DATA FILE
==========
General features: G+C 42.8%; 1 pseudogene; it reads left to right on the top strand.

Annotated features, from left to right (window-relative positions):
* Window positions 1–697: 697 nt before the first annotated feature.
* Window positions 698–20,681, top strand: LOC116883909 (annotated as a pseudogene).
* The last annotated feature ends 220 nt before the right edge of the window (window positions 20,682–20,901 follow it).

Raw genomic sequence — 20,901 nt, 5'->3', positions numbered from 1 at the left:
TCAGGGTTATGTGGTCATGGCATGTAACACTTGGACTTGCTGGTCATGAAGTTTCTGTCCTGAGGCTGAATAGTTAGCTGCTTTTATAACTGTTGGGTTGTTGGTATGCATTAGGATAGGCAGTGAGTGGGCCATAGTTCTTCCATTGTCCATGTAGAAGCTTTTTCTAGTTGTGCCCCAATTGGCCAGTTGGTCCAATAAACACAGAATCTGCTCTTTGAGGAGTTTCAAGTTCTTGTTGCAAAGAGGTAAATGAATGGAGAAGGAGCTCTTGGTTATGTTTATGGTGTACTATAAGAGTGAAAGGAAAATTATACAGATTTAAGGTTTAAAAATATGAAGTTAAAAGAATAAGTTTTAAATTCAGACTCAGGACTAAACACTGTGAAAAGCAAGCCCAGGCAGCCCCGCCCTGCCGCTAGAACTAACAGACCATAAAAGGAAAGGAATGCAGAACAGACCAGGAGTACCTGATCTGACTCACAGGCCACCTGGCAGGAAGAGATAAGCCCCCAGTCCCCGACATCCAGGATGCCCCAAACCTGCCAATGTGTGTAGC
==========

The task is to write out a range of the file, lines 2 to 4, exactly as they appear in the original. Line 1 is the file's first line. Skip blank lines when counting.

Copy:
Annotated features, from left to right (window-relative positions):
* Window positions 1–697: 697 nt before the first annotated feature.
* Window positions 698–20,681, top strand: LOC116883909 (annotated as a pseudogene).